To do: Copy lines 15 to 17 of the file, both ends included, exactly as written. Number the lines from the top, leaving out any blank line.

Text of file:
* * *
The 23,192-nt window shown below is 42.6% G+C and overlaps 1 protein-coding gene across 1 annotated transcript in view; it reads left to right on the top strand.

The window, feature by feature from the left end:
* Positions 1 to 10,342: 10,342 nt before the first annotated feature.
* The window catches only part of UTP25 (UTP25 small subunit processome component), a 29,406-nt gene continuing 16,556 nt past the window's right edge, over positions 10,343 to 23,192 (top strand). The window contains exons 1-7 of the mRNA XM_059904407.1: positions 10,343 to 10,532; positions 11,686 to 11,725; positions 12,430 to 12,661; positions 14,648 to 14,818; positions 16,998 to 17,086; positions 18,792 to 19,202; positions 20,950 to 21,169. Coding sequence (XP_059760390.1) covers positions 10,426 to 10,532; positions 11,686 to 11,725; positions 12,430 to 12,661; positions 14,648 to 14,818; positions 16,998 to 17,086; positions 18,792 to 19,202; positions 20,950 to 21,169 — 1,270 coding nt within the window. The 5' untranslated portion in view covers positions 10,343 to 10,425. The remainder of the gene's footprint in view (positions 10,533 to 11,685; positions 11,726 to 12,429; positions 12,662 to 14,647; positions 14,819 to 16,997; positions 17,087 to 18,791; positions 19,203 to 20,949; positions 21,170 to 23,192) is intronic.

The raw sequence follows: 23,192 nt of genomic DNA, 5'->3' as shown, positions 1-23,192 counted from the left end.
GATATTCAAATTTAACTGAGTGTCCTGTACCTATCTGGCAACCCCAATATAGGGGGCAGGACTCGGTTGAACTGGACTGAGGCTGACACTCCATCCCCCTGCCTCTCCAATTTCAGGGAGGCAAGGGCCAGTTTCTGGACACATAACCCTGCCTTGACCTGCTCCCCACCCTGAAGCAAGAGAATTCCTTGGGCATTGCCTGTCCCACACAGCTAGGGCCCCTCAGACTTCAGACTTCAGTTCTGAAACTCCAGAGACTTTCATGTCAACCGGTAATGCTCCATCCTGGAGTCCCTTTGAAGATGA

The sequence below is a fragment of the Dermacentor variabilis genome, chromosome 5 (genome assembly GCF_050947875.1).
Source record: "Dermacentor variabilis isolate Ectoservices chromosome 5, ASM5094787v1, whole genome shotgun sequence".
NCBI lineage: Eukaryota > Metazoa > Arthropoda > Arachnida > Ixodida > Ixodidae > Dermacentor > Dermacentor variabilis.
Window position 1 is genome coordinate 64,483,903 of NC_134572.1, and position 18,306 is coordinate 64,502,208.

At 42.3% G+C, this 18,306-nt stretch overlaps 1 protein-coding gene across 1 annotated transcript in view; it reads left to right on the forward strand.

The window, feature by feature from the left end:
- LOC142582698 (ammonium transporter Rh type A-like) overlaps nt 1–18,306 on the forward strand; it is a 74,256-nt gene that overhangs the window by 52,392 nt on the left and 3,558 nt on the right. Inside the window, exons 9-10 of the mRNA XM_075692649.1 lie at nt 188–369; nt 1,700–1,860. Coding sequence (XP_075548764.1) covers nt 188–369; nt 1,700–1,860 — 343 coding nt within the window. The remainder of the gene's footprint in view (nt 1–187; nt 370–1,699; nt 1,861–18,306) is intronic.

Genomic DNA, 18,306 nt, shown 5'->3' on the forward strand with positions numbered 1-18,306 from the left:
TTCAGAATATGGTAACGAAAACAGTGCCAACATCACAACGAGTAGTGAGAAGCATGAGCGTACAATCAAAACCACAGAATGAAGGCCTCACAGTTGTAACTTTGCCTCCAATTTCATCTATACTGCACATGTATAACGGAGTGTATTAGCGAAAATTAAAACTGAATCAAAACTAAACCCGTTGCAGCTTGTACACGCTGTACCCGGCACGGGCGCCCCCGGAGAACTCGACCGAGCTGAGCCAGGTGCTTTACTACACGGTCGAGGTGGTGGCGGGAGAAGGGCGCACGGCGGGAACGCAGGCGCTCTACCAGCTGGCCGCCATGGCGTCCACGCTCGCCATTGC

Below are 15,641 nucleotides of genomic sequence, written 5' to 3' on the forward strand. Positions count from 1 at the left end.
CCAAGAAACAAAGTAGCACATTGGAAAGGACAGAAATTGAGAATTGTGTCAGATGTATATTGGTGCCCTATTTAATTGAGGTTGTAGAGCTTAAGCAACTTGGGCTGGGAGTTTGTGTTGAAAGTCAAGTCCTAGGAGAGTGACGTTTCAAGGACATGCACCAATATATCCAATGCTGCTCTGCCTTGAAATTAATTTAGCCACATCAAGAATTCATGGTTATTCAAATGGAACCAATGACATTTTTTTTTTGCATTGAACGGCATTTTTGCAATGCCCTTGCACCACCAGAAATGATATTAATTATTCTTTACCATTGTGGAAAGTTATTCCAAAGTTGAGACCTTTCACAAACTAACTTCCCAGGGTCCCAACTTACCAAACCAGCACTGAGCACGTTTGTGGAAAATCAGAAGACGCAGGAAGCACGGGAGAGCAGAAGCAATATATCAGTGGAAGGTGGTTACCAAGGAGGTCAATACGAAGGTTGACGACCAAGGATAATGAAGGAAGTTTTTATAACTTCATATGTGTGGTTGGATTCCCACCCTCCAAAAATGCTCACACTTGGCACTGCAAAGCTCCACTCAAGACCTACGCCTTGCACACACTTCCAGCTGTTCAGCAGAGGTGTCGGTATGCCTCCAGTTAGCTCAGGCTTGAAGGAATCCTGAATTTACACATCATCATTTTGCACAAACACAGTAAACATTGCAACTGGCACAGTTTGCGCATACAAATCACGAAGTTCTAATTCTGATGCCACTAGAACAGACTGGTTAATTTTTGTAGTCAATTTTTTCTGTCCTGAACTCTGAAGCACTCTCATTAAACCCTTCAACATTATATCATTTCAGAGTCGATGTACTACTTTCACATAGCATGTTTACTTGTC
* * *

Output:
TTCAGAATATGGTAACGAAAACAGTGCCAACATCACAACGAGTAGTGAGAAGCATGAGCGTACAATCAAAACCACAGAATGAAGGCCTCACAGTTGTAACTTTGCCTCCAATTTCATCTATACTGCACATGTATAACGGAGTGTATTAGCGAAAATTAAAACTGAATCAAAACTAAACCCGTTGCAGCTTGTACACGCTGTACCCGGCACGGGCGCCCCCGGAGAACTCGACCGAGCTGAGCCAGGTGCTTTACTACACGGTCGAGGTGGTGGCGGGAGAAGGGCGCACGGCGGGAACGCAGGCGCTCTACCAGCTGGCCGCCATGGCGTCCACGCTCGCCATTGC

Below are 15,641 nucleotides of genomic sequence, written 5' to 3' on the forward strand. Positions count from 1 at the left end.
CCAAGAAACAAAGTAGCACATTGGAAAGGACAGAAATTGAGAATTGTGTCAGATGTATATTGGTGCCCTATTTAATTGAGGTTGTAGAGCTTAAGCAACTTGGGCTGGGAGTTTGTGTTGAAAGTCAAGTCCTAGGAGAGTGACGTTTCAAGGACATGCACCAATATATCCAATGCTGCTCTGCCTTGAAATTAATTTAGCCACATCAAGAATTCATGGTTATTCAAATGGAACCAATGACATTTTTTTTTTGCATTGAACGGCATTTTTGCAATGCCCTTGCACCACCAGAAATGATATTAATTATTCTTTACCATTGTGGAAAGTTATTCCAAAGTTGAGACCTTTCACAAACTAACTTCCCAGGGTCCCAACTTACCAAACCAGCACTGAGCACGTTTGTGGAAAATCAGAAGACGCAGGAAGCACGGGAGAGCAGAAGCAATATATCAGTGGAAGGTGGTTACCAAGGAGGTCAATACGAAGGTTGACGACCAAGGATAATGAAGGAAGTTTTTATAACTTCATATGTGTGGTTGGATTCCCACCCTCCAAAAATGCTCACACTTGGCACTGCAAAGCTCCACTCAAGACCTACGCCTTGCACACACTTCCAGCTGTTCAGCAGAGGTGTCGGTATGCCTCCAGTTAGCTCAGGCTTGAAGGAATCCTGAATTTACACATCATCATTTTGCACAAACACAGTAAACATTGCAACTGGCACAGTTTGCGCATACAAATCACGAAGTTCTAATTCTGATGCCACTAGAACAGACTGGTTAATTTTTGTAGTCAATTTTTTCTGTCCTGAACTCTGAAGCACTCTCATTAAACCCTTCAACATTATATCATTTCAGAGTCGATGTACTACTTTCACATAGCATGTTTACTTGTC